For their latest winter haute couture, the designer duo decided to celebrate family, a theme that is dear to them, hence the choice of a mixed cast of characters, between younger and more mature models. “There are grandmothers, aunts, nieces and cousins. The idea is to recreate the kind of intermingling that exists within families, where diversity reigns. And in diversity there is love, and beauty. Of course, younger women are more rebellious, but once they become adult, they revert to tradition,” said Dolce, moved by one of the models’ long silvery plait of hair falling down her back, making him think so much of his mother.
 
“We wanted to bring together in the same collection a mix of different generations. On the one hand, mature women with a classic, more traditional style, and on the other a series of younger women wearing more creative looks, influenced by the new world we're living in, where everything happens on social media. In the 1980s, young people went for a sort of uniform. Nowadays, there's much more freedom,” said Stefano Gabbana.
 

A moment of relaxation between two takes - ph Dominique Muret


The 71-look collection consists of unique items, whose pictures and full technical fabrication details will be sent to some 400 hand-picked Dolce & Gabbana customers worldwide, from the USA to China, Japan, Europe, Russia, Brazil, Mexico and the Middle East. A selection of customers now to be joined by their daughters. “For the majority of them,” said Gabbana, “we already have manikins made in their measurements. New customers will be able to visit our boutiques around the world, because this time we couldn’t invite them to a physical show.”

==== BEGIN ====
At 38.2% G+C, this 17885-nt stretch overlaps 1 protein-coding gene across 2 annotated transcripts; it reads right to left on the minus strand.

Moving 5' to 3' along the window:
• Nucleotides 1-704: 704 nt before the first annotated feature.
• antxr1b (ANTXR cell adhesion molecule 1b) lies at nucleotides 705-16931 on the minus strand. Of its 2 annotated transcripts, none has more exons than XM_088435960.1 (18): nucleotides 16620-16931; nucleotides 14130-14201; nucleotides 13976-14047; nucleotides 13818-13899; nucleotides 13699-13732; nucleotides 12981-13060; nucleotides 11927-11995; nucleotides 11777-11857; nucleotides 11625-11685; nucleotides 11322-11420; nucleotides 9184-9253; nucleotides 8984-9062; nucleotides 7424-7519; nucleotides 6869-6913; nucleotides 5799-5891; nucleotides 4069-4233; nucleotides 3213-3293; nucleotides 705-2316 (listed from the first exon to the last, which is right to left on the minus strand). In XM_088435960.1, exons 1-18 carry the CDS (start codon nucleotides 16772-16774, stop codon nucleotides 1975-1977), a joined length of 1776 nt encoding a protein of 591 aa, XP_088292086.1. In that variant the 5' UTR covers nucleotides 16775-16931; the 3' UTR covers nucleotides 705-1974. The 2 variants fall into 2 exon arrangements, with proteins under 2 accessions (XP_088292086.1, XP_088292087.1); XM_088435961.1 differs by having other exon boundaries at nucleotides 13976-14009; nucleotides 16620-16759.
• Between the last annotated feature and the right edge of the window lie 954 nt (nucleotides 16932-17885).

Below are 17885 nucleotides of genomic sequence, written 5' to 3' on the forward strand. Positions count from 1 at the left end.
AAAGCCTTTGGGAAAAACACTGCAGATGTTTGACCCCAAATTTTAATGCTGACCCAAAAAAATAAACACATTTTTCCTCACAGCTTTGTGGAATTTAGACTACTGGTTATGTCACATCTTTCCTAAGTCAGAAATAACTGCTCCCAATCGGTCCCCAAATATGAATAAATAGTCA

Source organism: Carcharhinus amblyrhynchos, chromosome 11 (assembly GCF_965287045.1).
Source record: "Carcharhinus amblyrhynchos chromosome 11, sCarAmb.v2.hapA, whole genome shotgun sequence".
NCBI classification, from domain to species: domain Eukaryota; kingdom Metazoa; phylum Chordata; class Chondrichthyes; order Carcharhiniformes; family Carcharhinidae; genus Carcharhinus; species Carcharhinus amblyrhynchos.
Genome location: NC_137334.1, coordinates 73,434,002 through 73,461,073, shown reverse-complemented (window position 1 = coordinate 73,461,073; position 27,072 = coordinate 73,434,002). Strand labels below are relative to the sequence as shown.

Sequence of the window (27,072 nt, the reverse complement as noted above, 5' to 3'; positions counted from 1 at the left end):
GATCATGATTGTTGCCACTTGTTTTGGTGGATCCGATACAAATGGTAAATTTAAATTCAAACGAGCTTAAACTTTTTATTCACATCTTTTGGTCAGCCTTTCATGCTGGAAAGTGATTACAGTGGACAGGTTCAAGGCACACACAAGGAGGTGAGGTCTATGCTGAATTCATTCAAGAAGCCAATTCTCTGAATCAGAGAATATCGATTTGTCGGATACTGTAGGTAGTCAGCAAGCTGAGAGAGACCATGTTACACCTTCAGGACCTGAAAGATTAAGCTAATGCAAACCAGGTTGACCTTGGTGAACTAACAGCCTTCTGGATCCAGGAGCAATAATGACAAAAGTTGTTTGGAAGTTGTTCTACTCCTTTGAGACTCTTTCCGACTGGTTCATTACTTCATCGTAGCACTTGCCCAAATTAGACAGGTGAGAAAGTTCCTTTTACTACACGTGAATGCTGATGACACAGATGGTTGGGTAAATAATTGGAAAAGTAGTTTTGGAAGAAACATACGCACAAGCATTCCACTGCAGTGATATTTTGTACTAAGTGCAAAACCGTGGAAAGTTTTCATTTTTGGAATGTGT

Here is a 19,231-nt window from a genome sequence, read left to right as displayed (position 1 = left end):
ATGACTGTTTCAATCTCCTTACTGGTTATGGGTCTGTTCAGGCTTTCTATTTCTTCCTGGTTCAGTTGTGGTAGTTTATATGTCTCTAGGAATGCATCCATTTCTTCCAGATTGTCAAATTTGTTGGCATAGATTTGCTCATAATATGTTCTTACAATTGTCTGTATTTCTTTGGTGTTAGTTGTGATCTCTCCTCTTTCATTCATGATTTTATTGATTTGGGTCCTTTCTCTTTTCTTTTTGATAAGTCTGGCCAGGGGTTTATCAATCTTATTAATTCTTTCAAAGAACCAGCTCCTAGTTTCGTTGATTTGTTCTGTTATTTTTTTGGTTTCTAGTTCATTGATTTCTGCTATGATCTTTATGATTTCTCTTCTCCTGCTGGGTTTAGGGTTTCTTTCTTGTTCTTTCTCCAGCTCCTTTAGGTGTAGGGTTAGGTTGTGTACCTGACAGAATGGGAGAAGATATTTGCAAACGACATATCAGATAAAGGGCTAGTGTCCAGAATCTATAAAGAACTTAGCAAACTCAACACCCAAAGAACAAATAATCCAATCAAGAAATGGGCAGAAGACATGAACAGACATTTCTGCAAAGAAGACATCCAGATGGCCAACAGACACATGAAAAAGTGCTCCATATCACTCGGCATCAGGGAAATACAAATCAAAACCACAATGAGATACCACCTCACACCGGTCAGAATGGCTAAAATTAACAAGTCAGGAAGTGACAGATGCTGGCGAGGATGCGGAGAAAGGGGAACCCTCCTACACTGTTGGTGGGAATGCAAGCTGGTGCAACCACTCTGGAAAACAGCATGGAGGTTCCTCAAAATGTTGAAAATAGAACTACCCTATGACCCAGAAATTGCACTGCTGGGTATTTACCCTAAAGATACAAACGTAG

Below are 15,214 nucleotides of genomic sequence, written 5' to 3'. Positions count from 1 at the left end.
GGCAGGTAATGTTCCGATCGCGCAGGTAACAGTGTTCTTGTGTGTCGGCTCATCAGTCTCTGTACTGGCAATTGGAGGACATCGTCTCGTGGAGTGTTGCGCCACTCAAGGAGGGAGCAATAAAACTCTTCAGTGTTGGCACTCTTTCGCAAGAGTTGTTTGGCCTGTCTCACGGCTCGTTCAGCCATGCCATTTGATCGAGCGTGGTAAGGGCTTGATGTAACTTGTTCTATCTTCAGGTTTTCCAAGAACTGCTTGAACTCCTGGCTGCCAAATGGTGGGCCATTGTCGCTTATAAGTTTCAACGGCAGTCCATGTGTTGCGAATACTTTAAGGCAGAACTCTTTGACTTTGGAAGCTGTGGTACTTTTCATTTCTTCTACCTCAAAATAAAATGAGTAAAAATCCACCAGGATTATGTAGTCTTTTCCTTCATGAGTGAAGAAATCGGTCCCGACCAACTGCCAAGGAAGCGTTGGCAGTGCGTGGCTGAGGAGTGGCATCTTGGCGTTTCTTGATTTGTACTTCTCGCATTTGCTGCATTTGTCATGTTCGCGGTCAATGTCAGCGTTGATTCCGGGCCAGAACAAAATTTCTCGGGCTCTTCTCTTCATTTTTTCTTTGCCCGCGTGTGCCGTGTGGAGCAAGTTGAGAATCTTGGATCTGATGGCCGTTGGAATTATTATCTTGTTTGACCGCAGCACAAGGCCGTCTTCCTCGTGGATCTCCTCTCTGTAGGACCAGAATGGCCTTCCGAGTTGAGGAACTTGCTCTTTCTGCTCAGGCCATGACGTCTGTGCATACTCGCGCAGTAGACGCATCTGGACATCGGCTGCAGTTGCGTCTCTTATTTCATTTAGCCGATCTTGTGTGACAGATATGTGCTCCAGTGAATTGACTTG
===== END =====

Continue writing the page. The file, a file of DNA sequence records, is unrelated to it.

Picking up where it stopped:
While filming continues in the palazzo's various salons, on the ground-floor's covered courtyard an army of make-up artists and hairdressers are getting the male models ready for the afternoon shoot. A young man sporting assorted body art and piercings pops outside a door. He is pianist and composer Davide Locatelli, a stand-out name in crossover music in Italy, whose job is to fashion the film's soundtrack. “I’ve reinterpreted a set of classic piano melodies with a contemporary orchestration,” he told FashionNetwork.com with a wide grin, without explaining further.
 
Meanwhile, video technicians and camera operators flit busily in and out of the various room in a clockwork ballet, in which the models glide past, criss-crossing each other only in small groups. They are dressed like princesses, like the one wearing a cream-coloured tulle train gown highlighted by silk scarves, whose printed motifs reproduce performance posters from La Scala, Milan's iconic opera house.


An Alta Moda outfit - ph Dominique Muret

 
There are plenty of references to the city of Milan in the collection, from La Scala to the Duomo, the famous cathedral whose outline is sketched on a white satin dress. “A part of the collection is centred around the notion of traditional ‘sartoria’ [couture], inspired by baroque decorations, like the patterns in this brocade tapestry fabric we replicated on an astrakhan and beaver fur coat,” said Dolce, pointing to the tapestry on the salon walls.
 
The sculpted, gilded panelling above the window frames instead crops up on a woollen houndstooth dress. “These decorations are reminiscent of the past, of the baroque era, of distant memories. Like the dress celebrating La Scala [and opera], which we are missing so much this year,” said Dolce, before going back to check on the details for every one of his models.